- other equipment malfunction: $232 million
USFA estimates for 2009 to 2011 show that nonresidential building fires represented only 6 percent of all reported fires, but they accounted for 22 percent of the total dollar loss from all fires. Nonresidential building fires also have a significant economic impact on a community because they may lead to job losses and business closings. Fortunately, one positive aspect is that the average number of fatalities and injuries per 1,000 nonresidential fires was notably lower than the same loss measures for residential building fires, possibly due to better fire evacuation procedures.
The lower frequency of nonresidential building fires may be due to several factors. First, stricter fire code enforcement often requires inspections of nonresidential buildings. Such inspections are not as prevalent for residential buildings, especially one- and two-family dwellings. Better code enforcement has been proven to help prevent fires. In addition, occupants of nonresidential buildings are usually awake and alert during all hours of the day and are better able to identify incidents and quickly act to prevent a fire.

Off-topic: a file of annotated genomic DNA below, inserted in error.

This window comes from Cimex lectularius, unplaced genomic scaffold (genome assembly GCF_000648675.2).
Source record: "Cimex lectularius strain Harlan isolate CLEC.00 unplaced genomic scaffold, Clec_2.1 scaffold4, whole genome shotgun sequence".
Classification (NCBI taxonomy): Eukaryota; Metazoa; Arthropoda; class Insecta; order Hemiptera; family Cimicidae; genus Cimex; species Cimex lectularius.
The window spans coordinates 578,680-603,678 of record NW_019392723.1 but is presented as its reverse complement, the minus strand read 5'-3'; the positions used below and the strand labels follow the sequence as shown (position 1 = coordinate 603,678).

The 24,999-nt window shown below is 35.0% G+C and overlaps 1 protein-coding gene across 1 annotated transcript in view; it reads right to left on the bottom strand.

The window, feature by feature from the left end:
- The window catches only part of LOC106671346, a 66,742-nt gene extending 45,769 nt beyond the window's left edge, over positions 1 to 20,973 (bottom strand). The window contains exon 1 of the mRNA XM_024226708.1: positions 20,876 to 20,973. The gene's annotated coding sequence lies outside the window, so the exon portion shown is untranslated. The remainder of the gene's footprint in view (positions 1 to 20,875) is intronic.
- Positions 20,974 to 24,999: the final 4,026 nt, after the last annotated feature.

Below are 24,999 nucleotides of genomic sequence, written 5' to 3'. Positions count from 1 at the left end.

There are several reasons nonresidential buildings may also suffer higher property losses. Commercial structures are often larger than residential dwellings and therefore more expensive. Contents are more likely to have a higher value because such buildings are occupied by businesses with inventories to sell, manufacturers with equipment, and other entities with valuable contents. Occupants that include cooking facilities were the leading cause of nonresidential building fires, at 29 percent, but nearly all cooking fires (97 percent) were small, confined fires with limited damage.
Properties that host public assemblies are considered high-risk. An assembly occupancy is generally defined as used for a gathering of 50 or more people for deliberation, worship, entertainment, eating, drinking, amusement, awaiting transportation, or similar uses, or used as a special amusement building regardless of occupant load.
Commercial, nonresidential properties such as nightclubs, theaters, and auditoriums feature large crowds in one main space. Cities and counties generally mandate a considerable number of safety systems and features for these buildings.